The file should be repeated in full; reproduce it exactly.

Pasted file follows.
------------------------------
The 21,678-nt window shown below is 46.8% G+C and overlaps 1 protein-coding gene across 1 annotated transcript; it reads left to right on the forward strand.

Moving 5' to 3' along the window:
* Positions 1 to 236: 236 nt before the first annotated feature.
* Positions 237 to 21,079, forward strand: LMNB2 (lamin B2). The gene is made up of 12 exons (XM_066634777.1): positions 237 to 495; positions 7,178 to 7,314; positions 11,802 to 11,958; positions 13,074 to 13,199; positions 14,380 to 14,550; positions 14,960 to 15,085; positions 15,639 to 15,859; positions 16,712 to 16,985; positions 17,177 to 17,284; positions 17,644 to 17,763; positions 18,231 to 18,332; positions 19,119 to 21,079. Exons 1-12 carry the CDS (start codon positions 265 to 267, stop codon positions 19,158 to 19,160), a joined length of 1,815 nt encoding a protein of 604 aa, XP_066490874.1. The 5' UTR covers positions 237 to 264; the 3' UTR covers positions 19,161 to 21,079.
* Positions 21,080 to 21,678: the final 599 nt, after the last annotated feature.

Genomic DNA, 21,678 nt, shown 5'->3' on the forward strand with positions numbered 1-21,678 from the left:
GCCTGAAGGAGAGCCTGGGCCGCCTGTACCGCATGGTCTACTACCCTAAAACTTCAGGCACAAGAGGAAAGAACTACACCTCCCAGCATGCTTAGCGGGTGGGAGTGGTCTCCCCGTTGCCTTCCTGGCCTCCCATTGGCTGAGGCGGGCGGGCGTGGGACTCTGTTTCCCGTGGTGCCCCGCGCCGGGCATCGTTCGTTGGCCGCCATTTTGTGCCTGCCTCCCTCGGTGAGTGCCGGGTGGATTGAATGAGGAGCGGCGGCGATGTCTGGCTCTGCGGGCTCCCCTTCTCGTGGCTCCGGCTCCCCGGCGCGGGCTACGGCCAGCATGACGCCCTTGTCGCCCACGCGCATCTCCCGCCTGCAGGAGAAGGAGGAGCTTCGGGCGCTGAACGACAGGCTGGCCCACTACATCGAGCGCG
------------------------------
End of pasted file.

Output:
The 21,678-nt window shown below is 46.8% G+C and overlaps 1 protein-coding gene across 1 annotated transcript; it reads left to right on the forward strand.

Moving 5' to 3' along the window:
* Positions 1 to 236: 236 nt before the first annotated feature.
* Positions 237 to 21,079, forward strand: LMNB2 (lamin B2). The gene is made up of 12 exons (XM_066634777.1): positions 237 to 495; positions 7,178 to 7,314; positions 11,802 to 11,958; positions 13,074 to 13,199; positions 14,380 to 14,550; positions 14,960 to 15,085; positions 15,639 to 15,859; positions 16,712 to 16,985; positions 17,177 to 17,284; positions 17,644 to 17,763; positions 18,231 to 18,332; positions 19,119 to 21,079. Exons 1-12 carry the CDS (start codon positions 265 to 267, stop codon positions 19,158 to 19,160), a joined length of 1,815 nt encoding a protein of 604 aa, XP_066490874.1. The 5' UTR covers positions 237 to 264; the 3' UTR covers positions 19,161 to 21,079.
* Positions 21,080 to 21,678: the final 599 nt, after the last annotated feature.

Genomic DNA, 21,678 nt, shown 5'->3' on the forward strand with positions numbered 1-21,678 from the left:
GCCTGAAGGAGAGCCTGGGCCGCCTGTACCGCATGGTCTACTACCCTAAAACTTCAGGCACAAGAGGAAAGAACTACACCTCCCAGCATGCTTAGCGGGTGGGAGTGGTCTCCCCGTTGCCTTCCTGGCCTCCCATTGGCTGAGGCGGGCGGGCGTGGGACTCTGTTTCCCGTGGTGCCCCGCGCCGGGCATCGTTCGTTGGCCGCCATTTTGTGCCTGCCTCCCTCGGTGAGTGCCGGGTGGATTGAATGAGGAGCGGCGGCGATGTCTGGCTCTGCGGGCTCCCCTTCTCGTGGCTCCGGCTCCCCGGCGCGGGCTACGGCCAGCATGACGCCCTTGTCGCCCACGCGCATCTCCCGCCTGCAGGAGAAGGAGGAGCTTCGGGCGCTGAACGACAGGCTGGCCCACTACATCGAGCGCG